Power strips allow you to plug in multiple items when there are not enough wall outlets available. While convenient, power strips have their limitations. When there's a power surge, it can adversely affect the power strip and the electrical items plugged into it.
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Surge Protector Versus Power Strip
A surge protector contains a circuit breaker or fuse that will trip if a power spike exceeds the maximum voltage of the unit. It usually has a label that indicates the maximum voltage it can handle if the power spikes. If there's no numbers on the box or unit, it's a power strip and cannot protect your electronics from surges.
A power strip is essentially a multioutlet extension cord. Always plug computers, stereos, televisions and other expensive electronics into a high-quality surge protector to protect them from damaging power spikes.
Power Surge Causes
Power surges have a variety of causes, ranging from the refrigerator compressor or air conditioner kicking on to an electrical spike when the power comes back on after an outage. While surge protectors provide protection for your expensive electronics when small spikes occur, a massive power surge, such as a lightning strike, will blow out the surge protector. Always unplug computers, entertainment systems and other electronics when lightning storms threaten.
Look at Your Electrical Devices
A small power surge can result in a momentary outage, or a "power blink." Your electric alarm clock display may go blank, or the microwave clock may reset itself to 12:00 and flash until you reprogram the time. These tiny outages help protect electrical systems by preventing a damaging power spike.
Surge protectors may emit a clicking noise. This indicates small power surges, often caused by household appliances turning on and off, such as a blender or coffee pot. The unit is preventing the power surge from damaging your devices.
Check the Outlet
Check the outlet if the overhead lights are on but the power strip and attached devices are off. Plug a lamp into the outlet. If it doesn't work, the issue is the outlet. Unplug the power strip and check the circuit at the main breaker box.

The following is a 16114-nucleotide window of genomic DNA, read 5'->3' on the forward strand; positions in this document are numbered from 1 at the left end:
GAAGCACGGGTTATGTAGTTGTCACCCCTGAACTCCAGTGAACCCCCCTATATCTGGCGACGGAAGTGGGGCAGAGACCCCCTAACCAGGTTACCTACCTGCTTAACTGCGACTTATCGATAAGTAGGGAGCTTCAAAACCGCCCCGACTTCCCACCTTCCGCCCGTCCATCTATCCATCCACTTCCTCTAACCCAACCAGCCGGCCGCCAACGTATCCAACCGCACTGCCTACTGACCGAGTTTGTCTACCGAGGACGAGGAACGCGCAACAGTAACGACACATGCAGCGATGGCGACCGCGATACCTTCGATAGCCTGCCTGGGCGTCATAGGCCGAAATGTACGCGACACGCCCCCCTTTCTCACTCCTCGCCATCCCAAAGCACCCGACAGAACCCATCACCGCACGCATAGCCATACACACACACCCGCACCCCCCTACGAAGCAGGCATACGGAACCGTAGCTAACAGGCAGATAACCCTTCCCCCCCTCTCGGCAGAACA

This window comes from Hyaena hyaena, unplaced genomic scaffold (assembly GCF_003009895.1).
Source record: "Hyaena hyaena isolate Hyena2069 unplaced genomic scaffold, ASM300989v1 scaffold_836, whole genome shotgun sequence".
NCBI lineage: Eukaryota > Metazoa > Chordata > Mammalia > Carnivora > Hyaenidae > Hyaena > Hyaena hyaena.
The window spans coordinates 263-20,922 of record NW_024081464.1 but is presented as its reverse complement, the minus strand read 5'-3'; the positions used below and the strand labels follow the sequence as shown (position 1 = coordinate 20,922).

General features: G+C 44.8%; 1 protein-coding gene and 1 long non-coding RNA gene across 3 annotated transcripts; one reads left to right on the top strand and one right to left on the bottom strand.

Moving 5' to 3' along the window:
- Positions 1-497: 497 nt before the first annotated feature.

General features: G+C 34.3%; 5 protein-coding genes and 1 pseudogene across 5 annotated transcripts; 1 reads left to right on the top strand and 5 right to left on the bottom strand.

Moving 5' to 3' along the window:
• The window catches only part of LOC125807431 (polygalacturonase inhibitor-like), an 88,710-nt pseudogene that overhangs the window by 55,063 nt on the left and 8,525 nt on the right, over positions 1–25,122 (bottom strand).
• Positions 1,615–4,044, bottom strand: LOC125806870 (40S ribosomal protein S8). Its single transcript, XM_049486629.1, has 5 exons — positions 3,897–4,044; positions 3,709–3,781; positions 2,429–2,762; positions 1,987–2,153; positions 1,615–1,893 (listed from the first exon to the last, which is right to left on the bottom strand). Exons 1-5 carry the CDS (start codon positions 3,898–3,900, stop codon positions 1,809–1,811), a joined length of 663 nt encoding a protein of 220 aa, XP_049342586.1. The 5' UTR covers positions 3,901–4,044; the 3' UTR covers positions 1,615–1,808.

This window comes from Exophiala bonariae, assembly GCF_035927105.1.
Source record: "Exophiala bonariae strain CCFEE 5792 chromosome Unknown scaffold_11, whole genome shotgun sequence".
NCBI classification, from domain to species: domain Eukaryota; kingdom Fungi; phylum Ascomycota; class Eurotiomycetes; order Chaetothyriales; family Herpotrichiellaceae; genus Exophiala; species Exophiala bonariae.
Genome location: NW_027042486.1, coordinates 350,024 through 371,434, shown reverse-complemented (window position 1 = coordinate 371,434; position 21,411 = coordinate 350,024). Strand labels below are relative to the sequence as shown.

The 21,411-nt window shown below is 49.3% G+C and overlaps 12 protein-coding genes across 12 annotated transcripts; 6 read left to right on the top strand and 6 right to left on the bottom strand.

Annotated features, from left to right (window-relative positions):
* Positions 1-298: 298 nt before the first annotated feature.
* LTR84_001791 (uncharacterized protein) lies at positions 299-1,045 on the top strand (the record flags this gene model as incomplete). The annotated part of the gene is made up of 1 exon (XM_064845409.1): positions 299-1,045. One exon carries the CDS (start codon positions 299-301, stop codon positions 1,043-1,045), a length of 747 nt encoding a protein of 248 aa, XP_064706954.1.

If the circuit trips again, unplug everything and reset the breaker. The problem may be too many items plugged in at once, a single item tripping the breaker or a worn-out power strip.
Too many items on the same circuit can cause power surges as they cycle on and off. A long-term solution is to install additional outlets in the room. Add one or more new breakers in the box to accommodate your electrical devices. In addition, add dedicated circuits for high-draw devices, like air conditioners and refrigerators.
Make a Visual Check
Examine and smell the power strip. Burn marks, melted plastic, crackling noises, sparks when plugging something in or a hot smell indicate that the power strip is not safe.
Power strips are intended for short-term use. If it is more than two or three years old or malfunctioning, throw it out and get a new power strip or surge protector. Repeated electrical surges can damage or wear out the electrical connections in your power strip and eventually harm your devices.
Reset a Surge Protector
Make sure the power strip is turned on. Surge protectors usually have a reset button. Press the button. If that doesn't work or it immediately trips again, unplug the strip.
Surge protectors often have a fuse. Unscrew the cover and look at the fuse. If it is burned out, replace it with a fuse of the same size and wattage. Do not use a higher-rated fuse; you'll risk damaging your electronics and/or starting a fire.
Replace the Unit
If the fuse is not burned out but the reset button keeps tripping, replace the unit with a new power strip or surge protector. The old unit may not be able to handle the load from multiple electrical items or a high-draw appliance, like a portable air conditioner, heater or hair dryer. Whenever possible, plug high-draw or major appliances directly into a wall outlet.